Monday, August 21, 2017
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Robots In The ICU

Robot enthusiast Dr. Michael D. Black is the Chief of Pediatric Cardiac Surgery and the Director of the Pediatric and Adult Congenital Heart Program at the California Pacific Medical Center. If a family has a premature infant with heart problems, Dr. Black is a specialist who can help.

Dr. Black has enlisted the help of a robot, the RP-6, manufactured by InTouch Health, to extend his daily activities and ability to team with his associates on countless decisions. This means a lot not only to his patients, but to their parents, his colleagues, and to Dr. Black himself.

ROBOT:  What is the basic application?

DR. BLACK: Remote telepresence, but it has become much more than that. Physicians may have patients in multiple hospitals, or in multiple places in a hospital. I live far away from my office, and prior to finishing up my day, I can drive the robot around the hospital and do additional rounds.

If a patient’s parent is there, the robot creates a mobile video conference. It has humanoid aspects—as you speak you can turn the robot from one person to another. I can snap a picture of the patient with the robot, project it on the screen that parents can see, and draw a picture to explain what will happen during and after the operation. This meets a real need in both a surgical and human context.

Doctors at night or on weekends are often relying on nursing staff, who might sense something is not right. If you look at the baby yourself, using the high quality robot cameras, you can see what is going on, and compare notes with the staff, which is reassuring to all.

I almost adopt the kids who are in our hospital and it is wonderful to see them and answer any questions. I will come in as the robot and they feel that you are doing your best. Two days after a surgery, the little baby recognizes my voice and my face – it is still me even though I’m gazing down from a laptop screen. Patients who enjoy seeing me immediately smile.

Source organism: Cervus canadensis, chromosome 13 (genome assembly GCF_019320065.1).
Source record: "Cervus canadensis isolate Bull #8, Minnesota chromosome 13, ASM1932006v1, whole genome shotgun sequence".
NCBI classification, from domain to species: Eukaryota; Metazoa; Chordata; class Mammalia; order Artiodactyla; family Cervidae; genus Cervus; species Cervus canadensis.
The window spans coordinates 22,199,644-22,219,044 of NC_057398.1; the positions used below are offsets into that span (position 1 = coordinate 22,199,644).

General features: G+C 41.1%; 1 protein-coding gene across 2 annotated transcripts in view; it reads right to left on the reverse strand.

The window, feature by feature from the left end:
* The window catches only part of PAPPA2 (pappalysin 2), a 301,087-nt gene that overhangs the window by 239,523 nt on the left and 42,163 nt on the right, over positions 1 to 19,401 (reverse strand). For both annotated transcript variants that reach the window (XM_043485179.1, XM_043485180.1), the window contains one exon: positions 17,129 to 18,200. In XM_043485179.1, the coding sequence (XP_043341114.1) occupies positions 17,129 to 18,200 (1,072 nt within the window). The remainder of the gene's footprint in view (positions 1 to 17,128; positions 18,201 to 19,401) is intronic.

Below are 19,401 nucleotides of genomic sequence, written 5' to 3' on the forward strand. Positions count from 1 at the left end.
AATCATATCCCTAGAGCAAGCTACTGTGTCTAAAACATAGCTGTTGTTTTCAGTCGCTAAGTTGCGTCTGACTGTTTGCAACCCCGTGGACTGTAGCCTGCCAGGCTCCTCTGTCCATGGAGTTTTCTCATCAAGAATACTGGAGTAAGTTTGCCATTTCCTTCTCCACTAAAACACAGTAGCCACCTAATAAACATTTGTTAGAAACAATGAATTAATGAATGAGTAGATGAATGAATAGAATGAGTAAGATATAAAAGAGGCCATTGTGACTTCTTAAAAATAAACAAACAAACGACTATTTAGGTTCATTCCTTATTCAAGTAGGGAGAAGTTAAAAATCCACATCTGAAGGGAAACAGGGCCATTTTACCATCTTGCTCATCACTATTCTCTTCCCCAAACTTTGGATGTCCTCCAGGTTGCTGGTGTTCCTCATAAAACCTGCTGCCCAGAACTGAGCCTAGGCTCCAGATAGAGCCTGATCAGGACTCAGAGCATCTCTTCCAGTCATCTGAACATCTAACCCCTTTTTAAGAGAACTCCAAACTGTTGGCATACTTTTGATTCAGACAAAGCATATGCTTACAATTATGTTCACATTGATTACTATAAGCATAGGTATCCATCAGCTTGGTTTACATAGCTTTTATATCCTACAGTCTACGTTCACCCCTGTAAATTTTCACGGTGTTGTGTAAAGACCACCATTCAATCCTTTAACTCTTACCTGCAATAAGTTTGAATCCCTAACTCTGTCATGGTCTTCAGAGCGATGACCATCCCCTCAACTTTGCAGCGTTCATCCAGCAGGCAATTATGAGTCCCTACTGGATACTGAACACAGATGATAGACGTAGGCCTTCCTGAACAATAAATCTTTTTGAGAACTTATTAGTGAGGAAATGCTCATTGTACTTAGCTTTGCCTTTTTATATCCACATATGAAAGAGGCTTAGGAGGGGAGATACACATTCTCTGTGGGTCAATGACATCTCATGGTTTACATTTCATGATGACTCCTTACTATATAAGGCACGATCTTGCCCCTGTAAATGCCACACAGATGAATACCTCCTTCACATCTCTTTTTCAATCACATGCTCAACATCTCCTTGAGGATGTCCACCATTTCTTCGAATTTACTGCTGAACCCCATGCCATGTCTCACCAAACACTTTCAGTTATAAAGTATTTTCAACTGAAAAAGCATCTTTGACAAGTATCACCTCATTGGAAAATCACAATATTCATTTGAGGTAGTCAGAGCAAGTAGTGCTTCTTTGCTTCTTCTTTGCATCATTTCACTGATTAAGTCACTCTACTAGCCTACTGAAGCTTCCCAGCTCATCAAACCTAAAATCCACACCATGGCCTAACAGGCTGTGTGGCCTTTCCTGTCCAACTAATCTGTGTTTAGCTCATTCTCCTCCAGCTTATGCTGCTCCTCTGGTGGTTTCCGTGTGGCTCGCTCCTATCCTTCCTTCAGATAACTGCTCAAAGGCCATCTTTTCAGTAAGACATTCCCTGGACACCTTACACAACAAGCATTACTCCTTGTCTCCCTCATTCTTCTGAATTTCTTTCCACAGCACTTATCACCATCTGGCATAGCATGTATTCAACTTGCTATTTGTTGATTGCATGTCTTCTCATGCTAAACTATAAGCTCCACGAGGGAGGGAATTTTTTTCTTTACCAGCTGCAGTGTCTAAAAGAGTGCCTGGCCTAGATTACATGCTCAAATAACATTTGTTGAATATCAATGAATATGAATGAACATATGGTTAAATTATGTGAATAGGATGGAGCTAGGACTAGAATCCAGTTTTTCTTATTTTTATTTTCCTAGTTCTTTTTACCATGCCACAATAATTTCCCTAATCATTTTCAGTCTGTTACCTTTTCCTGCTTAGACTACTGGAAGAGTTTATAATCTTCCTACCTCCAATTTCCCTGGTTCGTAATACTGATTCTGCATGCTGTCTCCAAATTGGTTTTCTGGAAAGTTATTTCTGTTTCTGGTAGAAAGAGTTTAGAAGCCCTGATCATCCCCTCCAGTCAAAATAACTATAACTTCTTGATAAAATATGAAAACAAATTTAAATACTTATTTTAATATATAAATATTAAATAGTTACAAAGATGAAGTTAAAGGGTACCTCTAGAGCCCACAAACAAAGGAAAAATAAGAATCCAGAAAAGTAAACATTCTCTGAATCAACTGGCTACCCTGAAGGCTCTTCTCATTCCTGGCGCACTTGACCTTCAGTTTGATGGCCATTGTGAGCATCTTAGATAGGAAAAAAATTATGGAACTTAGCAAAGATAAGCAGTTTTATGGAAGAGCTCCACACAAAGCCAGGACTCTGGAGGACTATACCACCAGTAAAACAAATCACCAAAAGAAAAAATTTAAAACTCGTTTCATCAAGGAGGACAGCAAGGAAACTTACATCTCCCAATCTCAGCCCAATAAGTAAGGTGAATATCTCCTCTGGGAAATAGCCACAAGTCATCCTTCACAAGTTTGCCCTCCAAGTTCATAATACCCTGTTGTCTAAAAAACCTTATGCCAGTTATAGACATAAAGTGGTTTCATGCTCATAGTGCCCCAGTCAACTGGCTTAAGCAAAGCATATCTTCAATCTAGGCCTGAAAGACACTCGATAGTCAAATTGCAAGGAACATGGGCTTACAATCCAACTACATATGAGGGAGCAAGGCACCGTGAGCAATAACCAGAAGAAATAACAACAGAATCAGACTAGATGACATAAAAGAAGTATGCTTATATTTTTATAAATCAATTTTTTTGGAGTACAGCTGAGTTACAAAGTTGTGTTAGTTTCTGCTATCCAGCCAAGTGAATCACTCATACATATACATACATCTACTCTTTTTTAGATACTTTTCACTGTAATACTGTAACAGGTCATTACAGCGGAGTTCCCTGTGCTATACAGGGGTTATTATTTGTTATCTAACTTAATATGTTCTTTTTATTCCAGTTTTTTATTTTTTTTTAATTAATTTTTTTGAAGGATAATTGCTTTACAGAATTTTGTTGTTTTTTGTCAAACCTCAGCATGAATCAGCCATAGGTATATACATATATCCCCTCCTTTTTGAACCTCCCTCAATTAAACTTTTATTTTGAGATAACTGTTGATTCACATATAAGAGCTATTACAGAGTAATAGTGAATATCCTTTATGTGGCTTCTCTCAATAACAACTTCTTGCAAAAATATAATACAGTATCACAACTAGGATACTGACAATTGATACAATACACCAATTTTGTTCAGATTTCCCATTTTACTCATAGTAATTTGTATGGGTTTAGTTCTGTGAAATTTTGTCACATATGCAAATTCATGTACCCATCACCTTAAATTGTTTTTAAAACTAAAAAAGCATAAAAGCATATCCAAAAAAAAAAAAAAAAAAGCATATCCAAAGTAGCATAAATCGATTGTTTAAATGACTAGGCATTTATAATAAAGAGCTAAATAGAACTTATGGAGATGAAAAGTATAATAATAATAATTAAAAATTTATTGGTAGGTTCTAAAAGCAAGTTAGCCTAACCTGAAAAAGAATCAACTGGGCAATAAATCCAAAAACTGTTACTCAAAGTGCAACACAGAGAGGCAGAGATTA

ROBOT: How do you operate the bot?

: I have a split screen and a joystick. Infrared sensors help avoid obstacles. My control system displays colors when it senses nearby objects and alerts me if I’m too close. Our wireless network allows me to drive independently; I just need someone to open doors. Maneuverability is awesome. It can move fast, so you have to be careful. It’s great to see the faces of people that I pass in the hallway.

The robot has a screen saver that says it is inactive for audio or video – so people in the hospital can be assured nobody is “spying.” I don’t light up the robot without phoning in – you need trust between workers.

ROBOT: What do you think the future will bring for this kind of robot?

DR. BLACK: Eventually, there will be interactive sensing devices so that you can examine the patient to get real time physical parameters. Within the next few years, I believe most doctors working in hospital settings will be dialing in and driving them. It is a tremendous convenience on weekends or during downtime. If I get an indication that needs attention, I can drive right up to the monitoring instruments and see the details first hand. As the shortage of specialists grows, this will help us economically manage patients in multiple locations.

ROBOT: What has been the overall response?

DR. BLACK: Parents desire this as it gives them additional opportunity to confer with their physician. Acceptance of this device is huge – people are just enthralled by the technology.

ROBOT: Thank you for the interview.

DR. BLACK: Thank you! Any who wish to learn more about this application can email me at


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